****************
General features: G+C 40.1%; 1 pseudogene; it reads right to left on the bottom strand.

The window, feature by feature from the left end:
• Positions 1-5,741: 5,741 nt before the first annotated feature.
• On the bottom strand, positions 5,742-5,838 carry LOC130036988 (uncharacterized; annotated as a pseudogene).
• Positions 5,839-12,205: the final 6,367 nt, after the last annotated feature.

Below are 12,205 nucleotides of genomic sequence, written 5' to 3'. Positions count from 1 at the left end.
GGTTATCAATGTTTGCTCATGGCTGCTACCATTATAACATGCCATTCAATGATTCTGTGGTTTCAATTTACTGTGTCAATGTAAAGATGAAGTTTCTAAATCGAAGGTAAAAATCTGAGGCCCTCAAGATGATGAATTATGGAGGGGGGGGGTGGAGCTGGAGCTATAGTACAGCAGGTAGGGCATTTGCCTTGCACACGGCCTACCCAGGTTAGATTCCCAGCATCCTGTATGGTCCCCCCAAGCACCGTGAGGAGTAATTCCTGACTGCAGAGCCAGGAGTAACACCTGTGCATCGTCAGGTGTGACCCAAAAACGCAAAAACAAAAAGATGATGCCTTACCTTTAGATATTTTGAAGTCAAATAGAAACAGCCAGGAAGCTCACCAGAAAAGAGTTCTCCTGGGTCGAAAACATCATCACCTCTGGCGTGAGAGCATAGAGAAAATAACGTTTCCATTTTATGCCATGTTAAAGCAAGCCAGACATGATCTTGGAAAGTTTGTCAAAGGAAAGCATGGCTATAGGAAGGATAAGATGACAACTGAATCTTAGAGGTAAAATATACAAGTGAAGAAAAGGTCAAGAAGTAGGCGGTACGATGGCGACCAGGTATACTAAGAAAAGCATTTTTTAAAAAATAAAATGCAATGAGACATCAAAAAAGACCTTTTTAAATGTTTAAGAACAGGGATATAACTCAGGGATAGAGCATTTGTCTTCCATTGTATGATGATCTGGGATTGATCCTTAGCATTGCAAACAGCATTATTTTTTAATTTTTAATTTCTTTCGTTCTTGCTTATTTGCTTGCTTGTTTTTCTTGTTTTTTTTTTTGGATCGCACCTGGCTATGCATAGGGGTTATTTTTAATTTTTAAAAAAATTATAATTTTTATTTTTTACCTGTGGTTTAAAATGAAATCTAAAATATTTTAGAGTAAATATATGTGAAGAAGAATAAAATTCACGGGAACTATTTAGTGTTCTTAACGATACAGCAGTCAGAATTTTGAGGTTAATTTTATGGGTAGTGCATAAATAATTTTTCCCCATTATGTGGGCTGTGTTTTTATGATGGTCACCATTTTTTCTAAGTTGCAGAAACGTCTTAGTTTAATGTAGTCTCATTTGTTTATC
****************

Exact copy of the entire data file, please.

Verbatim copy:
General features: G+C 40.1%; 1 pseudogene; it reads right to left on the bottom strand.

The window, feature by feature from the left end:
• Positions 1-5,741: 5,741 nt before the first annotated feature.
• On the bottom strand, positions 5,742-5,838 carry LOC130036988 (uncharacterized; annotated as a pseudogene).
• Positions 5,839-12,205: the final 6,367 nt, after the last annotated feature.

Below are 12,205 nucleotides of genomic sequence, written 5' to 3'. Positions count from 1 at the left end.
GGTTATCAATGTTTGCTCATGGCTGCTACCATTATAACATGCCATTCAATGATTCTGTGGTTTCAATTTACTGTGTCAATGTAAAGATGAAGTTTCTAAATCGAAGGTAAAAATCTGAGGCCCTCAAGATGATGAATTATGGAGGGGGGGGGTGGAGCTGGAGCTATAGTACAGCAGGTAGGGCATTTGCCTTGCACACGGCCTACCCAGGTTAGATTCCCAGCATCCTGTATGGTCCCCCCAAGCACCGTGAGGAGTAATTCCTGACTGCAGAGCCAGGAGTAACACCTGTGCATCGTCAGGTGTGACCCAAAAACGCAAAAACAAAAAGATGATGCCTTACCTTTAGATATTTTGAAGTCAAATAGAAACAGCCAGGAAGCTCACCAGAAAAGAGTTCTCCTGGGTCGAAAACATCATCACCTCTGGCGTGAGAGCATAGAGAAAATAACGTTTCCATTTTATGCCATGTTAAAGCAAGCCAGACATGATCTTGGAAAGTTTGTCAAAGGAAAGCATGGCTATAGGAAGGATAAGATGACAACTGAATCTTAGAGGTAAAATATACAAGTGAAGAAAAGGTCAAGAAGTAGGCGGTACGATGGCGACCAGGTATACTAAGAAAAGCATTTTTTAAAAAATAAAATGCAATGAGACATCAAAAAAGACCTTTTTAAATGTTTAAGAACAGGGATATAACTCAGGGATAGAGCATTTGTCTTCCATTGTATGATGATCTGGGATTGATCCTTAGCATTGCAAACAGCATTATTTTTTAATTTTTAATTTCTTTCGTTCTTGCTTATTTGCTTGCTTGTTTTTCTTGTTTTTTTTTTTGGATCGCACCTGGCTATGCATAGGGGTTATTTTTAATTTTTAAAAAAATTATAATTTTTATTTTTTACCTGTGGTTTAAAATGAAATCTAAAATATTTTAGAGTAAATATATGTGAAGAAGAATAAAATTCACGGGAACTATTTAGTGTTCTTAACGATACAGCAGTCAGAATTTTGAGGTTAATTTTATGGGTAGTGCATAAATAATTTTTCCCCATTATGTGGGCTGTGTTTTTATGATGGTCACCATTTTTTCTAAGTTGCAGAAACGTCTTAGTTTAATGTAGTCTCATTTGTTTATC